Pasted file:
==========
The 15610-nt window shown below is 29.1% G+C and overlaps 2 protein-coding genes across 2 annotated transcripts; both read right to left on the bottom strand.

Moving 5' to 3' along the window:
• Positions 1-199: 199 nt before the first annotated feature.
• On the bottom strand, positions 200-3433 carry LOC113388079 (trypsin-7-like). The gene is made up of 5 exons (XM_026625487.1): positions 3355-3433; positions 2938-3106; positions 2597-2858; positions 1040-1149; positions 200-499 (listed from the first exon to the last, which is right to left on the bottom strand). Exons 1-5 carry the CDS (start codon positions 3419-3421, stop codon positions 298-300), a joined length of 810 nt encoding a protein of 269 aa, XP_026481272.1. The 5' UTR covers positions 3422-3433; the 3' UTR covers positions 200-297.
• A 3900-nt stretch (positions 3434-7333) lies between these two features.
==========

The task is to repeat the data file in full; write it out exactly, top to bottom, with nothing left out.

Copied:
The 15610-nt window shown below is 29.1% G+C and overlaps 2 protein-coding genes across 2 annotated transcripts; both read right to left on the bottom strand.

Moving 5' to 3' along the window:
• Positions 1-199: 199 nt before the first annotated feature.
• On the bottom strand, positions 200-3433 carry LOC113388079 (trypsin-7-like). The gene is made up of 5 exons (XM_026625487.1): positions 3355-3433; positions 2938-3106; positions 2597-2858; positions 1040-1149; positions 200-499 (listed from the first exon to the last, which is right to left on the bottom strand). Exons 1-5 carry the CDS (start codon positions 3419-3421, stop codon positions 298-300), a joined length of 810 nt encoding a protein of 269 aa, XP_026481272.1. The 5' UTR covers positions 3422-3433; the 3' UTR covers positions 200-297.
• A 3900-nt stretch (positions 3434-7333) lies between these two features.